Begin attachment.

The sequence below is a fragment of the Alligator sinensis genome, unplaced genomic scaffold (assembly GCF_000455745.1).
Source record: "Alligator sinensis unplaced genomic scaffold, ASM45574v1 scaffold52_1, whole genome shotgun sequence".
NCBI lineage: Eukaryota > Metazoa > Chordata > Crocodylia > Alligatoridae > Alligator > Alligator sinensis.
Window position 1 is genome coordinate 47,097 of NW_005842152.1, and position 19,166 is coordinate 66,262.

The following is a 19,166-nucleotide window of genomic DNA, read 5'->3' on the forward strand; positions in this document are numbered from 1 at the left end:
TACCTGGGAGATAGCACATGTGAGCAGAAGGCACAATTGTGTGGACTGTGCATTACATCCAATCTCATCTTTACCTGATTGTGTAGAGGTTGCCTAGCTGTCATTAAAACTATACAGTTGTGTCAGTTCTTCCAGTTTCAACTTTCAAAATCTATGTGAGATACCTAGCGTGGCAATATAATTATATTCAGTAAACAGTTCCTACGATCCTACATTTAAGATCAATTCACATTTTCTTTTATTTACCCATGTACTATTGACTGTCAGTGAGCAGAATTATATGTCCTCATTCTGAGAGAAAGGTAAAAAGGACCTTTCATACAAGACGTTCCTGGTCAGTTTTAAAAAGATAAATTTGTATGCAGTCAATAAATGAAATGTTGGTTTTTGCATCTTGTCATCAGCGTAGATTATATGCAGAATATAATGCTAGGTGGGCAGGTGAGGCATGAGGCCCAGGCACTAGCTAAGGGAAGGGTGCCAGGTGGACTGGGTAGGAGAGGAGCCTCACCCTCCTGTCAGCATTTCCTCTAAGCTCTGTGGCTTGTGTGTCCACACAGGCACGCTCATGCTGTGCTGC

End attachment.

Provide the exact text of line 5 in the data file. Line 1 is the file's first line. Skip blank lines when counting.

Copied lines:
The following is a 19,166-nucleotide window of genomic DNA, read 5'->3' on the forward strand; positions in this document are numbered from 1 at the left end: